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analyzing direct traffic

Analyzing Direct Traffic: WTF Is It?! Why Do I Have It?

  • May 11, 2015

About the author

Ryan Stewart

I have an unhealthy obsession with being considered the world's BEST internet marketer. I'm highly active on social media and love a good debate.

Quick answer:

Direct traffic = a visit to your site without a known referral source.

That answers the “what“. How about the “why“?

In this post, you’ll learn:

  • The value of direct traffic
  • Why you have so much direct traffic
  • Ways to reduce your direct traffic

Let’s get into it.


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1. Is Direct Traffic Valuable?

Google published an interactive post showing the customer path to online purchase.

The data is segmented by industry, business size (small, medium, large) and sourced from millions of Google Analytics profiles.

Using their data, I put together my own analysis. I broke it into 2 sections:

  • First touch attribution / interaction. The traffic source driving users to a website for the first time.
  • Last touch attribution / interaction. The traffic source driving users to a website for the last time (aka conversion).

The goal is to show how direct traffic plays into your overall efforts.

First Interactions Direct Traffic

Organic, social and display are the leading sources of discovery traffic.

Last Interactions Direct Traffic

Are you seeing the same thing I am?

Direct traffic is by far the most common last touch attribution channel.

Let’s dig into it more to find answers.


Need help with your analytics? Leverage our full service Analytics consultants.


2. Why Do I Have So Much Direct Traffic?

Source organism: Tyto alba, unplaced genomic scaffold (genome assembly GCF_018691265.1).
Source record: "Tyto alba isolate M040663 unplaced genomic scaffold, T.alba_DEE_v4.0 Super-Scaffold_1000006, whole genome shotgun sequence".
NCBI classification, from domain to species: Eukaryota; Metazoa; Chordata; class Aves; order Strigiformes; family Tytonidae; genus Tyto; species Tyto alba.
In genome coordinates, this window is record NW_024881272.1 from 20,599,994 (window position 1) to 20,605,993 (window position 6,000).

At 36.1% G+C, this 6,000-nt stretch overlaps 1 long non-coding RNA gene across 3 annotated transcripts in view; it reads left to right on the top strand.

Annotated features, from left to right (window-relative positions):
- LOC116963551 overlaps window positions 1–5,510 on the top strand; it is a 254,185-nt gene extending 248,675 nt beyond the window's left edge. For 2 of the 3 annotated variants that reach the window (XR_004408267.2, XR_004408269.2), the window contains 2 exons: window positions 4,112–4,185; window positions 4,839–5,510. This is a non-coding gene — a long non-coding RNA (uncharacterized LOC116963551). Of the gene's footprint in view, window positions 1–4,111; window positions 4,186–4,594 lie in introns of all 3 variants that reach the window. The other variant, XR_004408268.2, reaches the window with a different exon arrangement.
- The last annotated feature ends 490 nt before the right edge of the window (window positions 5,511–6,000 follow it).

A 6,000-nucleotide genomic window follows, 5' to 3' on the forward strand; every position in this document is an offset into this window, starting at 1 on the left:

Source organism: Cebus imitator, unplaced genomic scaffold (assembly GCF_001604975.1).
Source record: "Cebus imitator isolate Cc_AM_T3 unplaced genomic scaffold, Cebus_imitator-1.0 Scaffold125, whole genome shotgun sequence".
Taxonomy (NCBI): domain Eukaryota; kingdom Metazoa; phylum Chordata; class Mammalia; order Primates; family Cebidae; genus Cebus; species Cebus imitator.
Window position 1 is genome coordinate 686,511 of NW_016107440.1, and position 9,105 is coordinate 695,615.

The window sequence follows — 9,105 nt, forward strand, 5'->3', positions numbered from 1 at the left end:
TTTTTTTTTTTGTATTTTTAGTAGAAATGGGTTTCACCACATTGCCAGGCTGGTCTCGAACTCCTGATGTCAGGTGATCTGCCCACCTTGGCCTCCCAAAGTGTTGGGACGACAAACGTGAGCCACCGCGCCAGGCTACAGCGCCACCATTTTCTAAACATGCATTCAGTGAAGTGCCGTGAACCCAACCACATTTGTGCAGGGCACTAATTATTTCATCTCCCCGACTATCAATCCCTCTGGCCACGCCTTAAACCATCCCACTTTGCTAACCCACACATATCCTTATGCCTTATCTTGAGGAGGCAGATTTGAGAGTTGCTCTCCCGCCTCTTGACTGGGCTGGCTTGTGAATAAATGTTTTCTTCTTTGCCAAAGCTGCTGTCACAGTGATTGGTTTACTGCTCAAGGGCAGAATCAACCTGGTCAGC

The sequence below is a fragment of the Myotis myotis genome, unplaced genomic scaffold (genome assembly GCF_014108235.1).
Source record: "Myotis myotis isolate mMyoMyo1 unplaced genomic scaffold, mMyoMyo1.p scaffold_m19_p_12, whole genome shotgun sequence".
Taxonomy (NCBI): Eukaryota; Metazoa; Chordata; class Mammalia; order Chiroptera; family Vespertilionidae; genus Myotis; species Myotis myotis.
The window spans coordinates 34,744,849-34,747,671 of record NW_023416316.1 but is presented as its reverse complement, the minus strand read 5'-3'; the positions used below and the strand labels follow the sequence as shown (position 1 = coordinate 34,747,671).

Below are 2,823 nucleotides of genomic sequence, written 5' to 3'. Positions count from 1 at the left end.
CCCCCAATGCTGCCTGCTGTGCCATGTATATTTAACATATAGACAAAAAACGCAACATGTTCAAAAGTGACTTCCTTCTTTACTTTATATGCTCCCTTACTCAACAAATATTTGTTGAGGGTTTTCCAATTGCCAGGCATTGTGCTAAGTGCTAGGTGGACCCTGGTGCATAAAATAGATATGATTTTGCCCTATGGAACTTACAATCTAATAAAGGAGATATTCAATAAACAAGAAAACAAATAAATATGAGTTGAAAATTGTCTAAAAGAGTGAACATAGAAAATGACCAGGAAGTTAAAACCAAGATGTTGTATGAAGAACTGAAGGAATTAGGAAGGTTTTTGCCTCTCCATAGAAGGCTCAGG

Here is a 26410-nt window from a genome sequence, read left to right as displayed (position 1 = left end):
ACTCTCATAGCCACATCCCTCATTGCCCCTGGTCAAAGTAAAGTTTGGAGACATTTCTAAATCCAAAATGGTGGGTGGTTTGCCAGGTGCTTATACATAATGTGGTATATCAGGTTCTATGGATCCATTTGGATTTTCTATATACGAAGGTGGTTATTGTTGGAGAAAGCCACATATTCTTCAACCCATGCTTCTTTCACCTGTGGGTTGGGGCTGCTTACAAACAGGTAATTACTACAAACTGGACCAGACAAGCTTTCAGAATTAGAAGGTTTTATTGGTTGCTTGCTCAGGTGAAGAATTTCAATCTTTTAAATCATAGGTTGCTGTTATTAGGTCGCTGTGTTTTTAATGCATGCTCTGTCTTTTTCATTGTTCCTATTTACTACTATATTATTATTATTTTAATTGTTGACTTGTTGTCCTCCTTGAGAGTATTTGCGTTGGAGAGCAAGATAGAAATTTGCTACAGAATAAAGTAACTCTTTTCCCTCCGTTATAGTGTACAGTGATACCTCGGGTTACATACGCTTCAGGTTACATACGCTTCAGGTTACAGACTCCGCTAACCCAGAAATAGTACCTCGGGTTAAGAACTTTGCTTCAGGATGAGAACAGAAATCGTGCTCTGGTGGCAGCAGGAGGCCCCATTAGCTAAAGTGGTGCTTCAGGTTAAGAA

Direct traffic can be broadly traced from 3 sources:

  • Users visiting your site directly
  • When a site’s referral data is not passed
  • Untagged campaign traffic

I’ll walk you through each of these.

Direct Traffic Source #1: Users Visiting Site Directly

Users visiting your site directly, aka typing your exact URL into their browser, is mainly a result of 2 things:

  • A well known brand
  • Offline advertising

Even if you meet both of those requirements, I’m willing to bet this is the smallest portion of direct traffic you’re receiving.

Let’s say you’re running the billboard below:

Direct Traffic is a Result of Offline Ads

I’m driving down the road, I see it and think “Holy sh!t! This billboard speaks to me – I need to visit their site…NOW!”. I pull out my phone and type in the URL.

Well, I attempt to anyways.

What I really type is something along the lines of “pulltheplguonatheims.com”.

This gibberish redirects me to a Google search, which correctly lists the URL. More often than not, offline advertising leads to an increase in branded search, not direct traffic.

You can check your branded queries in Google Webmaster Tools:

  • Search Traffic > Search Analytics
  • Select: Clicks, Impressions, CTR
  • Select: Queries

What you’ll see is the search queries over the date you selected. Simply filter out non branded search terms and you’ll be left with branded queries.

Breaking Down Direct Traffic

Here are 2 additional questions to help determine if people are visiting your site directly:


Question 1: Am I blocking internal IPs?

Your employees, contractors and clients generally access your site a lot. If you aren’t filtering out their IP address, they’re a likely culprit for direct traffic (by typing your URL verbatim).

You should be blocking internal traffic in your Analytics account – if you aren’t, you need to read our blog more!


Question 2: Is my direct traffic coming from new or returning users?

If your direct traffic is coming mostly from return visits, then there’s a good chance users are visiting your site directly. Here’s how to check:

  • Navigate to Acquisition > All Traffic > Source / Medium
  • Click on (direct) / (none)

Direct Traffic Analytics

As you can see, my site does 77% new visits from direct traffic. Again, for non brand sites, this is typical.

Therefore, your direct traffic is most likely not coming from users directly typing your address.

Total amount of YOUR direct traffic: 5 – 10%

Direct Traffic Source #2: Referral Data Not Passed